Green manure: An ancestral, sustainable and economic agricultural practice for the dryland agricultural systems of the Mediterranean Basin

The European LIFE AMDRYC4 project develops adaptation actions based on natural ecosystems associated with dryland farms in areas affected by climate change. The project implements practices with green manure which is ideal for dryland agricultural systems and has a long tradition in the Mediterranean Basin. Nevertheless, green manure has been overshadowed during part of the last century by other practices that were often less sustainable.


But what is green manure? Green manure, also called cover crops, consists of planting certain crop species, such as leguminous, gramineous, cruciferous plants. Combined in rotation, succession or association with other commercial species, these plants contribute to recover, and improve biological, physical and nutritional properties of the soil. Green manure increases soil organic carbon and nutrient content, especially nitrogen if using leguminous species that promote nitrogen fixation,  it increases biodiversity rates, improves soil structure, water infiltration, and reduces evapotranspiration, soil erosion, nutrient leaching, outbreaks, and weed coverage. In general, green manure is economic, environmentally friendly and easy to implement by farmers.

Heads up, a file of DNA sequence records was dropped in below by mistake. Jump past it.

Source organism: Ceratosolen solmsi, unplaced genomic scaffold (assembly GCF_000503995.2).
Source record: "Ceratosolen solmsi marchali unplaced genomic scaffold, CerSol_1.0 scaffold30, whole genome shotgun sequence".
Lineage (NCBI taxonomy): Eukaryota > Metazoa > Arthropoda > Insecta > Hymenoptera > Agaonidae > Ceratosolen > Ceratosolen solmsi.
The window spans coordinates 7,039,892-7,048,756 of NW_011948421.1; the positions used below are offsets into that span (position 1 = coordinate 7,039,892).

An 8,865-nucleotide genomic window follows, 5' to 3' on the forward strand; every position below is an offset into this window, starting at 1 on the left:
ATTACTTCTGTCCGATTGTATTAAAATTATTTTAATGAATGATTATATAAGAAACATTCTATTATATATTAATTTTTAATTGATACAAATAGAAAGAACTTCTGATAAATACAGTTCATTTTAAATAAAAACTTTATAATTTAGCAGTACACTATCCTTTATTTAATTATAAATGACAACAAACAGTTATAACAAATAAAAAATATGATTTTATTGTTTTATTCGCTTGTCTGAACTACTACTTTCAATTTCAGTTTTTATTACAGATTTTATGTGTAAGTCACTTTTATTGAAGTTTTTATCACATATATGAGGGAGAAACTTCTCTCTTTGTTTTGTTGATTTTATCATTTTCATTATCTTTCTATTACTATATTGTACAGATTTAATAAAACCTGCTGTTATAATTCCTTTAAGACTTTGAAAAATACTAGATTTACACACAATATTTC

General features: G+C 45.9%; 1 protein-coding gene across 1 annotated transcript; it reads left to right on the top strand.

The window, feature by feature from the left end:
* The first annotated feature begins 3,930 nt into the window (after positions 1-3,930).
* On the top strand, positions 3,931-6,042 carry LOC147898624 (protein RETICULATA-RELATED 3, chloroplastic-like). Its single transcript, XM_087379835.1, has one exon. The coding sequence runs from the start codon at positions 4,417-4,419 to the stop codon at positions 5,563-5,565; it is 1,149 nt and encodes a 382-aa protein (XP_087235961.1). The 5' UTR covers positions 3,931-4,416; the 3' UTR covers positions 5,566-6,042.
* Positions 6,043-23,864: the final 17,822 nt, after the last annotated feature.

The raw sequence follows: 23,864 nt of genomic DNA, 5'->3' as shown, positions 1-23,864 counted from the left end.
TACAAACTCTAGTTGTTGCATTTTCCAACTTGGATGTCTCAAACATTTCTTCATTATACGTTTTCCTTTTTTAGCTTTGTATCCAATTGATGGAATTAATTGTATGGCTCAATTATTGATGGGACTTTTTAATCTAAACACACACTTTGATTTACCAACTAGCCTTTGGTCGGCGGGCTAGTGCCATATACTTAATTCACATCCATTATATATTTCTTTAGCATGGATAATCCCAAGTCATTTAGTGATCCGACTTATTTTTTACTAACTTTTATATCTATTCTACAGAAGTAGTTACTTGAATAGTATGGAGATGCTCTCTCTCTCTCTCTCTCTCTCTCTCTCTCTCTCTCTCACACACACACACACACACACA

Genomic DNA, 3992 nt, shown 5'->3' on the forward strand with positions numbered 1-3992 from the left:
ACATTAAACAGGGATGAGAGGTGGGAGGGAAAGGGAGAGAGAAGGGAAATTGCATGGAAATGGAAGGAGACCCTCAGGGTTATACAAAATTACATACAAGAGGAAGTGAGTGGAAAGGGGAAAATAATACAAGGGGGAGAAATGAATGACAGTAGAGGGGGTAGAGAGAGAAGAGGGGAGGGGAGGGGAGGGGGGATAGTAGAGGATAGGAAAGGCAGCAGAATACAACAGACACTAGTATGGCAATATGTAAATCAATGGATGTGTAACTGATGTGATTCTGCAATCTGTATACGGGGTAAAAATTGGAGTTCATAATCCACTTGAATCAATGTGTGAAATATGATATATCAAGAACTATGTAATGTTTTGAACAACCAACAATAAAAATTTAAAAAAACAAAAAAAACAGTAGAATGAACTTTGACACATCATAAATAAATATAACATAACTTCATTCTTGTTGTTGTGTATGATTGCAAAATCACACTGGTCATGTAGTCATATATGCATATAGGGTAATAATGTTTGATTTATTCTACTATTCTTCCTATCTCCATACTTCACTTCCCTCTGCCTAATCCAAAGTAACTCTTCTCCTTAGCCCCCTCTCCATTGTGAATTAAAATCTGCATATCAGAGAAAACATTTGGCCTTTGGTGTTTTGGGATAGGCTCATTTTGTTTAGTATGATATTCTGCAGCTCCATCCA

Green manure has been planted in the AMDRYC4 experimental plots located in Corvera (Murcia, Spain) and Nogalte (Lorca – Velez Rubio, Spain). The goal is to objectively quantify the ecosystem and ecological benefits that this practice has over agricultural dryland farms, in general, and over the physical and chemical soil properties, in particular. Corvera experimental plot includes almond, olive, and carob rainfed trees, while Nogalte experimental plot is an almond farm. Vici sp. and Hordeum sp. (barley) species have been planted in Nogalte as green manure, and Avena sp. (oats) in Corvera. According to traditional methods, seeds were distributed over the fields and between the tree lines in fall, i.e., during the rainy season; and the green manure has been harvested and incorporated into the soil in June, before fructification, to reduce the loss of nutrients in the green parts of the plants due to the seed production. During the plantation season, the land cover has protected the soil, reducing erosion and suppressing weeds. Soil organic carbon and nutrient content were measured before seeds were planted and will be measured again next year. Expected results will likely show an increase in soil organic and nutrient content, and improvements in soil structure properties.

The experiments with green manure done in Covera and Nogalte, will be the baseline to assess the ecological, economic and ecosystem benefits that a generalized use of green manure would have in the agricultural dryland systems of the Mediterranean Basin.

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